Evolution around the Red Sea: Systematics and biogeography of the agamid genus Pseudotrapelus (Squamata: Agamidae) from North Africa and Arabia

Karin Tamar*, Sebastian Scholz, Pierre André Crochet, Philippe Geniez, Shai Meiri, Andreas Schmitz, Thomas Wilms, Salvador Carranza

*Corresponding author for this work

Research output: Contribution to journalArticlepeer-review

37 Scopus citations

Abstract

Since the Oligocene, regions adjacent to the Red Sea have experienced major environmental changes, from tectonic movements and continuous geological activity to shifting climatic conditions. The effect of these events on the distribution and diversity of the regional biota is still poorly understood. Agamid members of the genus Pseudotrapelus are diurnal, arid-adapted lizards distributed around the Red Sea from north-eastern Africa, across the mountains and rocky plateaus of the Sinai and Arabian Peninsulas northwards to Syria. Despite recent taxonomic work and the interest in the group as a model for studying biogeographic and diversity patterns of the arid areas of North Africa and Arabia, its taxonomy is poorly understood and a comprehensive phylogeny is still lacking. In this study, we analyzed 92 Pseudotrapelus specimens from across the entire distribution range of the genus. We included all known species and subspecies, and sequenced them for mitochondrial (16S, ND4 and tRNAs) and nuclear (MC1R, c- mos) markers. This enabled us to obtain the first time-calibrated molecular phylogeny of the genus, using gene trees, species trees and coalescent-based methods for species delimitation. Our results revealed Pseudotrapelus as a monophyletic genus comprised of two major clades and six independently evolving lineages. These lineages correspond to the five currently recognized species and a sixth lineage relating to the synonymized P. neumanni. The subspecific validity of P. sinaitus werneri needs further assessment as it does not form a distinct cluster relative to P. s. sinaitus. The onset of Pseudotrapelus diversification is estimated to have occurred in Arabia during the late Miocene. Radiation has likely resulted from vicariance and dispersal events due to the continued geological instability, sea level fluctuations and climatic changes within the region.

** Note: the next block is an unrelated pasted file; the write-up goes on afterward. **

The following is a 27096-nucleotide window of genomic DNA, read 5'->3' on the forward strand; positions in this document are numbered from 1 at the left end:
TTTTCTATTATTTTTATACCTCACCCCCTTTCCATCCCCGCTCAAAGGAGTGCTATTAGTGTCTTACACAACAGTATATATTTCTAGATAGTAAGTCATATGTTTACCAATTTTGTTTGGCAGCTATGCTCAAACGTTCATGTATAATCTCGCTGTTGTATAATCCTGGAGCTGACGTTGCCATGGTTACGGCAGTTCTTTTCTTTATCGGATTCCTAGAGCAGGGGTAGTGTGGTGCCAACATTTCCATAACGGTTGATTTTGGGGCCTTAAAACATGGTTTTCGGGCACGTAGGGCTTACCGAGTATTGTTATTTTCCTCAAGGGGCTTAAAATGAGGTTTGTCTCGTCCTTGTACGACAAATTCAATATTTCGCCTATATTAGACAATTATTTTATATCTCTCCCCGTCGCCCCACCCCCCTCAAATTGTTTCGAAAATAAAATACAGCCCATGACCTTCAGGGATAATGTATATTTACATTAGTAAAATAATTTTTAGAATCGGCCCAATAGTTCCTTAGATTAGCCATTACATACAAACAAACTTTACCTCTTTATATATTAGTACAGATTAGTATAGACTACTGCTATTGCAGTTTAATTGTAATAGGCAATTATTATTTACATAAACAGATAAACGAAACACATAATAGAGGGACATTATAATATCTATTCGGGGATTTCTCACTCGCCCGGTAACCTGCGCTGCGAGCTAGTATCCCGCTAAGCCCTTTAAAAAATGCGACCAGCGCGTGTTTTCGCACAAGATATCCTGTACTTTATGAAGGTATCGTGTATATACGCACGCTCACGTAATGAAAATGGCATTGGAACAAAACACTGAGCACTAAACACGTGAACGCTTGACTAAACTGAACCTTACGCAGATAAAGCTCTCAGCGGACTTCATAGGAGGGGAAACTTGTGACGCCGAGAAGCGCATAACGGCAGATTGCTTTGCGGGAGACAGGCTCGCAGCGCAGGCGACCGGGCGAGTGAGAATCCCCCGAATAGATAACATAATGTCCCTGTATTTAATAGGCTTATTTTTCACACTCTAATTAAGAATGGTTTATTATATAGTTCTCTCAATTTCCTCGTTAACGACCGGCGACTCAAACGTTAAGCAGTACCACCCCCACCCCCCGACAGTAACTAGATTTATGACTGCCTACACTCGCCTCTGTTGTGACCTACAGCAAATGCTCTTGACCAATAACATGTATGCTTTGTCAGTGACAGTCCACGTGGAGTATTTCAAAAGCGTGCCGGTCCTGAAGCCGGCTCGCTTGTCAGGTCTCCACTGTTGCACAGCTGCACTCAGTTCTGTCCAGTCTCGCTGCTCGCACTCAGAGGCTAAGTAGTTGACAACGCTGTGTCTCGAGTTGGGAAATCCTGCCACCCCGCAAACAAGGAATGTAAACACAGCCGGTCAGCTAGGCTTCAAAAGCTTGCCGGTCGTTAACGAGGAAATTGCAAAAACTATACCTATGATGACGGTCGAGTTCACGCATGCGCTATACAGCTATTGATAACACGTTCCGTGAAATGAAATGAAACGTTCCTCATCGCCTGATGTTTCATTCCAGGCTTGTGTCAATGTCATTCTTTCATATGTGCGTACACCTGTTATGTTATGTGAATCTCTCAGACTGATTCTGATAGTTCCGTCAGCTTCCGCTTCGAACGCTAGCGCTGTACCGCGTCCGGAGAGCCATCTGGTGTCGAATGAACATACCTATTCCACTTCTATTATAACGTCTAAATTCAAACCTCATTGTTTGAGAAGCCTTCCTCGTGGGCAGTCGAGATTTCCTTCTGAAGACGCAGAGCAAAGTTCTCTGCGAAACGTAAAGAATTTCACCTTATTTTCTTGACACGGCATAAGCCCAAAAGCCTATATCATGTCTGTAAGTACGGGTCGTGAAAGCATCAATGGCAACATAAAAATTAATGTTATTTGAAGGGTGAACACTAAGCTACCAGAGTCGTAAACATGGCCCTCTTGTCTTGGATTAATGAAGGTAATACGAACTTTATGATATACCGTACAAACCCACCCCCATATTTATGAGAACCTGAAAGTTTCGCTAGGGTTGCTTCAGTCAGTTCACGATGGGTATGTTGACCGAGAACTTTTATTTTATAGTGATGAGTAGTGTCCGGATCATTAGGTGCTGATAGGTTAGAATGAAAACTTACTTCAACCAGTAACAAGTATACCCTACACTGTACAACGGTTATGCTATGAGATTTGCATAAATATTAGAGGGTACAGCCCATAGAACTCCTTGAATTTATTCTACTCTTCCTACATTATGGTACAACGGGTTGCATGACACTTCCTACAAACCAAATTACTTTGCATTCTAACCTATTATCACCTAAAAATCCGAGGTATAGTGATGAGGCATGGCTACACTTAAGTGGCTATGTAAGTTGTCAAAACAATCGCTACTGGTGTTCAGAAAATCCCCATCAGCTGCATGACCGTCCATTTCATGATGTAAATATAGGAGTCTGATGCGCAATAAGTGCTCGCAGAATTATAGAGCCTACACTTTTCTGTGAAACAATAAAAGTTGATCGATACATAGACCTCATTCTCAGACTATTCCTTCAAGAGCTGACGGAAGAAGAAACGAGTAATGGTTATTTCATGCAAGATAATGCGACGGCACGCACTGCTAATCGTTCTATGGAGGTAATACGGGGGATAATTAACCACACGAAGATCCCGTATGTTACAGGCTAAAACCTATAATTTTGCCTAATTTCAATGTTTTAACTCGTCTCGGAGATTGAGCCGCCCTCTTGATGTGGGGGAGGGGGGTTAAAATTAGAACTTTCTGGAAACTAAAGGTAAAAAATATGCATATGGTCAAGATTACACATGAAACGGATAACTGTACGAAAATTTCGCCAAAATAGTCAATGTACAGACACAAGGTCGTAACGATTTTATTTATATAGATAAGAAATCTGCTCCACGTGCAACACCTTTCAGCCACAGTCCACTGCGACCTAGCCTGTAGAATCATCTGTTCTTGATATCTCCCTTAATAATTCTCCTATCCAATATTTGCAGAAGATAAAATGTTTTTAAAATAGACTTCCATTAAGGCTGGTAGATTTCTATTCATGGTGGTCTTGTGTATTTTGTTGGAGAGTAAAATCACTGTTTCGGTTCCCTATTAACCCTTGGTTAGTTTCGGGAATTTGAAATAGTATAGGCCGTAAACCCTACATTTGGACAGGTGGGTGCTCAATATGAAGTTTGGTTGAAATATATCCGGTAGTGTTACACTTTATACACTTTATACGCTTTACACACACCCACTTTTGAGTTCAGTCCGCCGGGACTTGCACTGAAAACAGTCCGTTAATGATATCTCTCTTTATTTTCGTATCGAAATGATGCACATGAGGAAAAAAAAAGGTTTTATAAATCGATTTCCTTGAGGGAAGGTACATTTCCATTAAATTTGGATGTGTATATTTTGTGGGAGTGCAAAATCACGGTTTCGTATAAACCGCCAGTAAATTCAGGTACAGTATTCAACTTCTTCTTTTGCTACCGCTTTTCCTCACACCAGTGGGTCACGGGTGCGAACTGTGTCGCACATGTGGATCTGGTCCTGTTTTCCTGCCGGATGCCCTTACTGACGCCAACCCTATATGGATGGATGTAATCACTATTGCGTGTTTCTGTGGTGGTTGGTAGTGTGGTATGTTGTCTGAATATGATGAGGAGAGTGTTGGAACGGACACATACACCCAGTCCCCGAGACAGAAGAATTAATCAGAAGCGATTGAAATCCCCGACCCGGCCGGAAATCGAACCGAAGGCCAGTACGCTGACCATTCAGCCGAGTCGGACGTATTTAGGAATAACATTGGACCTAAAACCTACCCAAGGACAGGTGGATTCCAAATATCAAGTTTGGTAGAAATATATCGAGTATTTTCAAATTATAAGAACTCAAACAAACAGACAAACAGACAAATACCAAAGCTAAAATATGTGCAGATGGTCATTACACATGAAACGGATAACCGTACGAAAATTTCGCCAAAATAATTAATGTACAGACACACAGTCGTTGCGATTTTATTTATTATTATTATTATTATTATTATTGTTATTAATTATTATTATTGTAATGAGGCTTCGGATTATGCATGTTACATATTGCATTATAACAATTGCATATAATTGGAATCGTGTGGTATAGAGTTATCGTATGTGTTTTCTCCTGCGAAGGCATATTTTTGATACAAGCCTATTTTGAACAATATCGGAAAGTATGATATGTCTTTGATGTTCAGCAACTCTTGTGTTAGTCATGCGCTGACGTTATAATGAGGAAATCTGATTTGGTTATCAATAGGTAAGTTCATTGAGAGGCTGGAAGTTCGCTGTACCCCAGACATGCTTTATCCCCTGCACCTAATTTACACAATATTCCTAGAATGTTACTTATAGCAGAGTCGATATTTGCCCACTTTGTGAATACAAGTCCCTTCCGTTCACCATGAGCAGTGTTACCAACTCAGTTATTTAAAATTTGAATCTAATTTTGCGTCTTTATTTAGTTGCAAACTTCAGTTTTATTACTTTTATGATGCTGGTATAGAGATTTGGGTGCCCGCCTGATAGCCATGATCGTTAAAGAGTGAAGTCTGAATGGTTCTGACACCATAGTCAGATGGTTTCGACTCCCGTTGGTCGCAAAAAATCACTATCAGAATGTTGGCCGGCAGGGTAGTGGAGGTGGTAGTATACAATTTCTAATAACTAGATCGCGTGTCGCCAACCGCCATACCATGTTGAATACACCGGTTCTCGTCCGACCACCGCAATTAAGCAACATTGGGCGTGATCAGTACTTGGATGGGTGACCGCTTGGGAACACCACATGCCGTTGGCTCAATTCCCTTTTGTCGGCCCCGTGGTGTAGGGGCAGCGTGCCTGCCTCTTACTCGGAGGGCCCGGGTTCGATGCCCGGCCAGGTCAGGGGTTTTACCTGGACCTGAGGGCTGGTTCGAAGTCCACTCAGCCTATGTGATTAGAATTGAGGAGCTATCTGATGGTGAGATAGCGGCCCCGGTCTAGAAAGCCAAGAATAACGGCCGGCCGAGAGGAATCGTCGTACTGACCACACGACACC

Original languageEnglish
Pages (from-to)55-68
Number of pages14
JournalMolecular Phylogenetics and Evolution
Volume97
DOIs
StatePublished - 1 Apr 2016

Funding

FundersFunder number
Israel National Center for Biodiversity Studies, Tel Aviv University
Ministry of Environment and Climate Affairs22412027
American Museum of Natural History
Ministerio de Economía y Competitividad
European Regional Development Fund

    Keywords

    • Molecular clock
    • Multilocus phylogeny
    • Phylogeny
    • Phylogeography
    • Reptiles
    • Taxonomy

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